We spend the majority of our lives at work. Were you aware of that? Most of your life is spent doing something (whether paid or unpaid) to contribute to an organization, a family, a school, a country, or society at large.

This is by design.

In Genesis 1 and 2 one of the first things we learn about God is that he is a worker. He is a light bringer, an ocean spreader, a land former, and a star inventor. His creation isn’t finished in an instant, but he works to make these things come to be. After the heavens and the earth are created, God works then to create humanity with dust and wind from his very own lungs.

After they are created, we find God giving Adam and Eve work to do. This mandate is given to them before things go sideways in Eden. Work is given before their fall and subsequent banishment from the garden (Genesis 2:15). As reflections of God himself, Adam and Eve are not only made ‘good’ but also given good work to do.

And as part of humanity, you were created to work. Not only that, but your workplace is a place where God’s presence is, where God is active and alive, and where you can be transformed into his likeness.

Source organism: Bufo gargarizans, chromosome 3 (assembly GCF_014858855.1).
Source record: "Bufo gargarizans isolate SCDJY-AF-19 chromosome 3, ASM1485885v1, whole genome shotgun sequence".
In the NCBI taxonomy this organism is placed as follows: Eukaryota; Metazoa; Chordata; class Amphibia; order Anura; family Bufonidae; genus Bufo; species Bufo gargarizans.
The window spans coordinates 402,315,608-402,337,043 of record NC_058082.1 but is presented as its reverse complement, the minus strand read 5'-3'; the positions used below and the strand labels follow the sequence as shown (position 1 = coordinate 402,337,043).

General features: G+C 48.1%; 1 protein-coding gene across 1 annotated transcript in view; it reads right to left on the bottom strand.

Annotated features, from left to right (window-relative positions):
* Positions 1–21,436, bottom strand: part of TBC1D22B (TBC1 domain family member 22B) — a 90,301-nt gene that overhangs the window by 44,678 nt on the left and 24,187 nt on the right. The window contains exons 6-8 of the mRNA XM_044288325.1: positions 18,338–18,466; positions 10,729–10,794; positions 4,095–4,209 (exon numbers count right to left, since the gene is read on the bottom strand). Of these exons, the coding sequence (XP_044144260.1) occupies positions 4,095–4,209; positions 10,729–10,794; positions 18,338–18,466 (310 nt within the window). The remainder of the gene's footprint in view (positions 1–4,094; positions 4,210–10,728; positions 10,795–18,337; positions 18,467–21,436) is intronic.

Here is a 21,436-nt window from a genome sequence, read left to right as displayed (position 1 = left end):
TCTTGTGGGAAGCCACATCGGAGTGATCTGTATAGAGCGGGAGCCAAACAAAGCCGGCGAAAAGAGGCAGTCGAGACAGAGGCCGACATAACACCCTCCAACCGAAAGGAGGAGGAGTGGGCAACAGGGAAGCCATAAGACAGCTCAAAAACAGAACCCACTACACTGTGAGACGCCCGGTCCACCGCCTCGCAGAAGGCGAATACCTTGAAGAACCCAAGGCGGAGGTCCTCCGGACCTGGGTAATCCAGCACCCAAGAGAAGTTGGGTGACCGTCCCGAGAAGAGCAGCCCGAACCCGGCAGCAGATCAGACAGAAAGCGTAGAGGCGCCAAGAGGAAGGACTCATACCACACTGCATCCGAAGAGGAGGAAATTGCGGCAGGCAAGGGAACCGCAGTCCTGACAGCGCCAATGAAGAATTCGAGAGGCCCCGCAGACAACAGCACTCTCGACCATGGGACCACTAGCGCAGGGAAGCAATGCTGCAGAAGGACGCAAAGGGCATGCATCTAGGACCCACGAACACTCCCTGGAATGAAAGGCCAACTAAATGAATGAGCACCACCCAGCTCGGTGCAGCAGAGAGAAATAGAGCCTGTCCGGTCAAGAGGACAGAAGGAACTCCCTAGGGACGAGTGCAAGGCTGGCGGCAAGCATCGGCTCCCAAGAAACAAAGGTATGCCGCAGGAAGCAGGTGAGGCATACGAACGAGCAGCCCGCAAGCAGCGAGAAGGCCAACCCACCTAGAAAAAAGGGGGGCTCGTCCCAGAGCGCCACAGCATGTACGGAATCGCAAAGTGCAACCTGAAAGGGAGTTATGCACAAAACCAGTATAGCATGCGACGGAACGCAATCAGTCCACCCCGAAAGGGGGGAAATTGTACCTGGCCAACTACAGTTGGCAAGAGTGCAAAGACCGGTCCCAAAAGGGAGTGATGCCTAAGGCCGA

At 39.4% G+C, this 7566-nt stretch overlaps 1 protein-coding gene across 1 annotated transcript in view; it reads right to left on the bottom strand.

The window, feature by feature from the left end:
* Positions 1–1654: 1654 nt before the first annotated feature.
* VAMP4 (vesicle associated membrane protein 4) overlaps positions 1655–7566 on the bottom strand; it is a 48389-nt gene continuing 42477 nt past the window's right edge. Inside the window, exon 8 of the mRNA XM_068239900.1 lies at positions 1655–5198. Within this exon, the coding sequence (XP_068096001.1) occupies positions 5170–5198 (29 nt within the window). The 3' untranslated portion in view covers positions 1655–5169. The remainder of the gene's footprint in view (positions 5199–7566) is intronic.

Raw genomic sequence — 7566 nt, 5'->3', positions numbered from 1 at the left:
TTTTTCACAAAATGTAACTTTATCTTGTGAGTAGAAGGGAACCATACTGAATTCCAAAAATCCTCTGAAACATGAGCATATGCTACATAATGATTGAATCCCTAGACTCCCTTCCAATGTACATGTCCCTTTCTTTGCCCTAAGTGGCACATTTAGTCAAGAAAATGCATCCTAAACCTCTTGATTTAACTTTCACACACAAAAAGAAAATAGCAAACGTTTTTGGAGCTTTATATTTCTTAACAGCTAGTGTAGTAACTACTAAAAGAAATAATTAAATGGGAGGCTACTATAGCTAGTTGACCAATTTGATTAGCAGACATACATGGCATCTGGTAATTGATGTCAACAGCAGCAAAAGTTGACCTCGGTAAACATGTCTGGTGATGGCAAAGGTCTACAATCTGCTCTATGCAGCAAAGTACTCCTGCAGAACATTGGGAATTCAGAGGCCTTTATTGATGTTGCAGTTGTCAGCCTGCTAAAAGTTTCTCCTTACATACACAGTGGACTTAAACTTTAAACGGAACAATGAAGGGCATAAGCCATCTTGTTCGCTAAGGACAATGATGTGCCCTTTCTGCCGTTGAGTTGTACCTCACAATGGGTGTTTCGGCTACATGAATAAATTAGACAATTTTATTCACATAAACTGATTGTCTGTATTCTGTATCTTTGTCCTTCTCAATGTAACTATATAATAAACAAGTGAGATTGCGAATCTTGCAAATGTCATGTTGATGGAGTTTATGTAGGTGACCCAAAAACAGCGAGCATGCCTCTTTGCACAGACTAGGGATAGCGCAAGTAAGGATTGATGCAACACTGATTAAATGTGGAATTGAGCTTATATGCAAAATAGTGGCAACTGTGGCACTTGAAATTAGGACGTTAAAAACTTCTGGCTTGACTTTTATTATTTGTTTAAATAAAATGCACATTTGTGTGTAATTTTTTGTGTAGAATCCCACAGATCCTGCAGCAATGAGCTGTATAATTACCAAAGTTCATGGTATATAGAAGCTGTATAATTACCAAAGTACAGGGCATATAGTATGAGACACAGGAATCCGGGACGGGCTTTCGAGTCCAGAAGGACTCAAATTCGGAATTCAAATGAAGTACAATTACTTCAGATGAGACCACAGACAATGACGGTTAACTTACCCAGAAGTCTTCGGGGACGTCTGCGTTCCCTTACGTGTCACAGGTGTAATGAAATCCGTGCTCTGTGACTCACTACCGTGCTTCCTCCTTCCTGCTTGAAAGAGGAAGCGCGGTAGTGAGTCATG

We don’t often view the workplace as a place for spiritual growth, for transformation of character, or as a place where spiritual formation can take place. But, since you were created to be a worker, by design, your work can become one of the central avenues through which God shows up, and changes you into more of Christ’s likeness.

You see, your work is your actual life. This may sound like a no-brainer, but spiritual transformation always happens in the midst of our actual lives, not just when we take time away from our ‘real’ lives to be attentive to God. So, God longs for us to pay attention to what he is doing in the midst of the emails, and meetings, in the conflicts we have at work, and in the ways we work to make something of our little corners of the world.

Historically, Christians have used spiritual practices in their lives to become more attentive to God in their midst. I believe that by bringing those spiritual practices into the workplace, we can begin to be attentive to the ways in which God is already speaking, acting, and present in our work.

Because, your work, no matter what type of work it is, is a vehicle for God to use you, form you, and further his work in the world. Are you paying attention to Him in your midst?

Hear more from Shannon at our next Collective Lunch!